by Dean Kamen

Segway Inventor Dean Kamen on Risk-Taking and Innovation

Apr 09, 20073 mins
InnovationIT Strategy

Segway inventor Dean Kamen explains why it's essential to take risks in order to innovate.

Inventor and entrepreneur Dean Kamen is founder of DEKA Research & Development. Best known for inventing the Segway electric scooter, he believes in the power of innovation to change the world. Here are his thoughts on “5 Things I’ve Learned”.

Taking risks is essential.

In my case, taking risks is easier because it’s my limb; I own the tree. I quit school at a time when no one quit school and started a company in a basement with no money. I discovered that I’m a risk taker. I get up in the morning knowing that I’m either going to have a spectacular win or loss that is going to be exciting. I prefer the former but either is more appealing than the warm death of mediocrity.

The future is the world of ideas.

Innovation and creativity will be the only serious metrics to sustain us as a world-class country. I believe CIOs are in a huge position to drive this change. They are technically savvy and have a more open perspective on change than others in senior management. I think it’s because they’ve seen firsthand what happens when you fall behind the state of the technology. That’s one reason I created First, which holds competitions to foster science, technology and leadership skills in high school students. Companies need the next generation of scientists and engineers.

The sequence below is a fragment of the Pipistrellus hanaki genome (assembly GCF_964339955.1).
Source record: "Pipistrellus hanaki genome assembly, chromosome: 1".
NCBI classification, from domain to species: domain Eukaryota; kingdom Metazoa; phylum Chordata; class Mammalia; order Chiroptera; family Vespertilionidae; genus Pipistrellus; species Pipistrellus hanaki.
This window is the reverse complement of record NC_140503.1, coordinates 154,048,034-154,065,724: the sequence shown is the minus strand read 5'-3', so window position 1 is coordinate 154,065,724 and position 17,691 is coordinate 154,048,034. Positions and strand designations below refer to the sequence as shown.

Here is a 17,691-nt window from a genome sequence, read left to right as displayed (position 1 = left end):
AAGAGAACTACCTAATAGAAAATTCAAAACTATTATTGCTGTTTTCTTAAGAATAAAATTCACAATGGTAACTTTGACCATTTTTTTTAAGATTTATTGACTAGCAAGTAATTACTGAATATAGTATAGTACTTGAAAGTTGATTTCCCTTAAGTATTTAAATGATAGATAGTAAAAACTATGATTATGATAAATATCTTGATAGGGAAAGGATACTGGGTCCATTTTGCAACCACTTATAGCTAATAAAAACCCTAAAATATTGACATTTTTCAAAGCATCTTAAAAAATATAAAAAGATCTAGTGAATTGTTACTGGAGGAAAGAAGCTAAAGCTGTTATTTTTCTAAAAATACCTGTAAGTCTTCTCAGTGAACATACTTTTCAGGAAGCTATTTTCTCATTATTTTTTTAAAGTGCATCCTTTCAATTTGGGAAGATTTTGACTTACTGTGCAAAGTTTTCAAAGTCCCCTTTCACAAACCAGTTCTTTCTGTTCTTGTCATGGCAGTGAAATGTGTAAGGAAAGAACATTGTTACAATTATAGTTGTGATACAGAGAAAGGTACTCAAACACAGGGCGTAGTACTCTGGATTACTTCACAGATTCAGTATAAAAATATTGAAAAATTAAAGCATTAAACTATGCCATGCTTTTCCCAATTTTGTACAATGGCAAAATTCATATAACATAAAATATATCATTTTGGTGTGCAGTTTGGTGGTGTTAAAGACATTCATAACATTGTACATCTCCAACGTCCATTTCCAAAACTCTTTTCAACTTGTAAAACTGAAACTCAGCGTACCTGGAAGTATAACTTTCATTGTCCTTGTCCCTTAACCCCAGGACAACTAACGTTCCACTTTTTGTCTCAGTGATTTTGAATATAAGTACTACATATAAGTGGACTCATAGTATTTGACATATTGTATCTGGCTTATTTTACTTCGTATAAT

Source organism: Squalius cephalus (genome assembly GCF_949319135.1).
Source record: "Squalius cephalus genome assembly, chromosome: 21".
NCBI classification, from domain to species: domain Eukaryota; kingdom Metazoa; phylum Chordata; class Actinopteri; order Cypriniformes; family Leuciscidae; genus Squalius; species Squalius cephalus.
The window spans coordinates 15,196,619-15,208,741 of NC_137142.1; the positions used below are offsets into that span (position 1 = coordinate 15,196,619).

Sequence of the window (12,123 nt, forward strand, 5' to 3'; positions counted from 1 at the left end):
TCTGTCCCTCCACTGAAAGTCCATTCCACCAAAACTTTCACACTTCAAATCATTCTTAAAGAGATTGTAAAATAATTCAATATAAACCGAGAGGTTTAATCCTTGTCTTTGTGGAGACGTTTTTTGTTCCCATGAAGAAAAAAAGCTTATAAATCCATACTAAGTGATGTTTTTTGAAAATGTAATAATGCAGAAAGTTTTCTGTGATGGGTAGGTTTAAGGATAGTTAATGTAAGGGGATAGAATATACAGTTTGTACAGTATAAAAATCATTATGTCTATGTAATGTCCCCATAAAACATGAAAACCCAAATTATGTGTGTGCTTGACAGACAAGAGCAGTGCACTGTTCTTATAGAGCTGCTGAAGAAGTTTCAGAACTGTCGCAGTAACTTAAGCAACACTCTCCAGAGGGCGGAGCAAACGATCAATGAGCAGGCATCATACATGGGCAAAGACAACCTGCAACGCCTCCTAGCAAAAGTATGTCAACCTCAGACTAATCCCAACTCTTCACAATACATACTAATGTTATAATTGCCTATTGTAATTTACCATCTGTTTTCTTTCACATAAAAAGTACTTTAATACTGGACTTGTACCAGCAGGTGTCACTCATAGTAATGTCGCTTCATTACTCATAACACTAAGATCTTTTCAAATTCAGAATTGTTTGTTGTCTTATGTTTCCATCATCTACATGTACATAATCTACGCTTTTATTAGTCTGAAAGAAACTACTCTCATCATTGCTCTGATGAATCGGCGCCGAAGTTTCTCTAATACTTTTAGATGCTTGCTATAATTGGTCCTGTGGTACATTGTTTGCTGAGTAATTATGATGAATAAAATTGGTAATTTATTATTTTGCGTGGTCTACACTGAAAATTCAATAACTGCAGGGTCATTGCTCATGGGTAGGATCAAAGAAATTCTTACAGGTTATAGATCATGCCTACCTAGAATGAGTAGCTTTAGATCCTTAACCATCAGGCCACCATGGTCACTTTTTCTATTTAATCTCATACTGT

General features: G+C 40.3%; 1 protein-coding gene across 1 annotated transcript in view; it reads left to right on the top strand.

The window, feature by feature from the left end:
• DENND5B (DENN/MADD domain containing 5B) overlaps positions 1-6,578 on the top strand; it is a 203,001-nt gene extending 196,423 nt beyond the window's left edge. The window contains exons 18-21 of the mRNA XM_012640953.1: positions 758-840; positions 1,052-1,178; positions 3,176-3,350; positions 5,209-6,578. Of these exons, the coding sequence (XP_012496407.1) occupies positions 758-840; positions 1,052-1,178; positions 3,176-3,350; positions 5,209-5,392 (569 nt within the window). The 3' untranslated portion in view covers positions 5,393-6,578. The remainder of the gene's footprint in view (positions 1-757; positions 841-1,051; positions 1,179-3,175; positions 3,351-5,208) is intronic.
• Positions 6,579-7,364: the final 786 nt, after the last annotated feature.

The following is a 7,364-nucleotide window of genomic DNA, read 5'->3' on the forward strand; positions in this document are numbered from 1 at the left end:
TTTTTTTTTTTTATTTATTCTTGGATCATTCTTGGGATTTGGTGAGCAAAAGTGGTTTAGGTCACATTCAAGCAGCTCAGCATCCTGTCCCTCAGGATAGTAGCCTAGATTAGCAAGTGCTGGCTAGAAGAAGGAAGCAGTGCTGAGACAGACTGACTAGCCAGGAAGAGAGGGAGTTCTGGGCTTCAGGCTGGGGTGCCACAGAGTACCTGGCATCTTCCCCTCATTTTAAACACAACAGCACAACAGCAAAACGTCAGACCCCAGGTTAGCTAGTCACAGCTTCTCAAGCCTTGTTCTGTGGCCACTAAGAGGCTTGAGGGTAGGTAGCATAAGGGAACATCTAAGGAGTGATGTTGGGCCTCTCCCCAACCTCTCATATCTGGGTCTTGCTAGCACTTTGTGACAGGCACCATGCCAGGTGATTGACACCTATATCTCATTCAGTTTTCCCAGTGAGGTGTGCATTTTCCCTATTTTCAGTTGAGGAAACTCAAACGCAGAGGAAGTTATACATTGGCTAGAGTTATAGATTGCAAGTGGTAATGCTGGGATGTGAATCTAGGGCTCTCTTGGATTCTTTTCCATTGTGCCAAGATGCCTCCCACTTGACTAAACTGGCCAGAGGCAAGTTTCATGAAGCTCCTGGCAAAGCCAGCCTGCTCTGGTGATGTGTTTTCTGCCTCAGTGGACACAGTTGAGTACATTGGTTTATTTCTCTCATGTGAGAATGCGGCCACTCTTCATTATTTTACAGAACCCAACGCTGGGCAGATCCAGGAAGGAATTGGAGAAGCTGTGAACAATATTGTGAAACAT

Hype is the enemy of innovation.

There was a ridiculous amount of press coverage related to the Segway. I knew the hype around what the invention could do would be problematic. I knew it wouldn’t be able to do what people expected it to do right away. I don’t think anyone could make a product that could fulfill everything claimed for the Segway.

Outsourcing is practical and necessary.

This country has always outsourced things. Each generation has a golden goose and then they outsource those golden eggs. Outsourcing is a measure of the fact that we’re always raising the bar. As an entrepreneur I’ve learned that we stand on the shoulders of the generation before us and grab the next rail, provided that we’re the best educated, ambitious and courageous.

Innovation comes in many shapes.

We have two classes of projects at DEKA. Most people here would affectionately call one of those groups “Dean’s Crazy Ideas.” Those projects tend to be high risk—nobody knows whether they’re doable. I’ve learned from these projects that sometimes we must stumble around in the garden of new ideas to find a better way to solve a problem. But we also work on well-defined problems where we’ve got a good solution and need an innovative way to make it work. In my experience, you have to strike a balance between the two. If you think you’re in development mode but you’re really in that other place where failure is the most common outcome, then bad things can happen.

As told to Katherine Walsh, CIO Associate Staff Writer.